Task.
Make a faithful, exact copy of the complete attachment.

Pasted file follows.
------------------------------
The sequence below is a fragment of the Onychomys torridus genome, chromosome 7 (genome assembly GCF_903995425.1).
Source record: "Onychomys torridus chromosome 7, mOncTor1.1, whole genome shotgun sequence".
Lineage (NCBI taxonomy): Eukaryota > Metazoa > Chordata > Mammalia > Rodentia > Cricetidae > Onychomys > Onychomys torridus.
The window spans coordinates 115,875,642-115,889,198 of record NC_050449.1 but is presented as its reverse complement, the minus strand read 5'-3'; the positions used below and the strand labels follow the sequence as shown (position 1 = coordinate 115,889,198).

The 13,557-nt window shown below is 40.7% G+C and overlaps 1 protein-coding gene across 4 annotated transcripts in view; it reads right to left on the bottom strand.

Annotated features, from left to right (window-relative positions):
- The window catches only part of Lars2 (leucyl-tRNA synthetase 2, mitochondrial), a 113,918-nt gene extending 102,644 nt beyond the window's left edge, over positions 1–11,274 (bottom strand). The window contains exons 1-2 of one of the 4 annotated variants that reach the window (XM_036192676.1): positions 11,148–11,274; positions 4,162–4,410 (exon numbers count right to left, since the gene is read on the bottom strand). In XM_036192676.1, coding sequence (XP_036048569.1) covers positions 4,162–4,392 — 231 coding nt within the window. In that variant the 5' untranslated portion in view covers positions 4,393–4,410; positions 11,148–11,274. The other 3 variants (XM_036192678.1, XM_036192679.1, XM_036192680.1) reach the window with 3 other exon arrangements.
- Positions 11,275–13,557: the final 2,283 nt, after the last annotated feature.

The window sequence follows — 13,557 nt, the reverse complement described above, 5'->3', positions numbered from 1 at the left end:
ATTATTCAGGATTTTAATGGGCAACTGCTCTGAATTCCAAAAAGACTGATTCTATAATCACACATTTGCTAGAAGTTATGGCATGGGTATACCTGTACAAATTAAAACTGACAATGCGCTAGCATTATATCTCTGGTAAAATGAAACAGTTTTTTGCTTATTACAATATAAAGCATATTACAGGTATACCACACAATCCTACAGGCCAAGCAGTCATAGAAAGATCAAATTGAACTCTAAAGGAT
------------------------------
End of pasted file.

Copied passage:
The sequence below is a fragment of the Onychomys torridus genome, chromosome 7 (genome assembly GCF_903995425.1).
Source record: "Onychomys torridus chromosome 7, mOncTor1.1, whole genome shotgun sequence".
Lineage (NCBI taxonomy): Eukaryota > Metazoa > Chordata > Mammalia > Rodentia > Cricetidae > Onychomys > Onychomys torridus.
The window spans coordinates 115,875,642-115,889,198 of record NC_050449.1 but is presented as its reverse complement, the minus strand read 5'-3'; the positions used below and the strand labels follow the sequence as shown (position 1 = coordinate 115,889,198).

The 13,557-nt window shown below is 40.7% G+C and overlaps 1 protein-coding gene across 4 annotated transcripts in view; it reads right to left on the bottom strand.

Annotated features, from left to right (window-relative positions):
- The window catches only part of Lars2 (leucyl-tRNA synthetase 2, mitochondrial), a 113,918-nt gene extending 102,644 nt beyond the window's left edge, over positions 1–11,274 (bottom strand). The window contains exons 1-2 of one of the 4 annotated variants that reach the window (XM_036192676.1): positions 11,148–11,274; positions 4,162–4,410 (exon numbers count right to left, since the gene is read on the bottom strand). In XM_036192676.1, coding sequence (XP_036048569.1) covers positions 4,162–4,392 — 231 coding nt within the window. In that variant the 5' untranslated portion in view covers positions 4,393–4,410; positions 11,148–11,274. The other 3 variants (XM_036192678.1, XM_036192679.1, XM_036192680.1) reach the window with 3 other exon arrangements.
- Positions 11,275–13,557: the final 2,283 nt, after the last annotated feature.

The window sequence follows — 13,557 nt, the reverse complement described above, 5'->3', positions numbered from 1 at the left end:
ATTATTCAGGATTTTAATGGGCAACTGCTCTGAATTCCAAAAAGACTGATTCTATAATCACACATTTGCTAGAAGTTATGGCATGGGTATACCTGTACAAATTAAAACTGACAATGCGCTAGCATTATATCTCTGGTAAAATGAAACAGTTTTTTGCTTATTACAATATAAAGCATATTACAGGTATACCACACAATCCTACAGGCCAAGCAGTCATAGAAAGATCAAATTGAACTCTAAAGGAT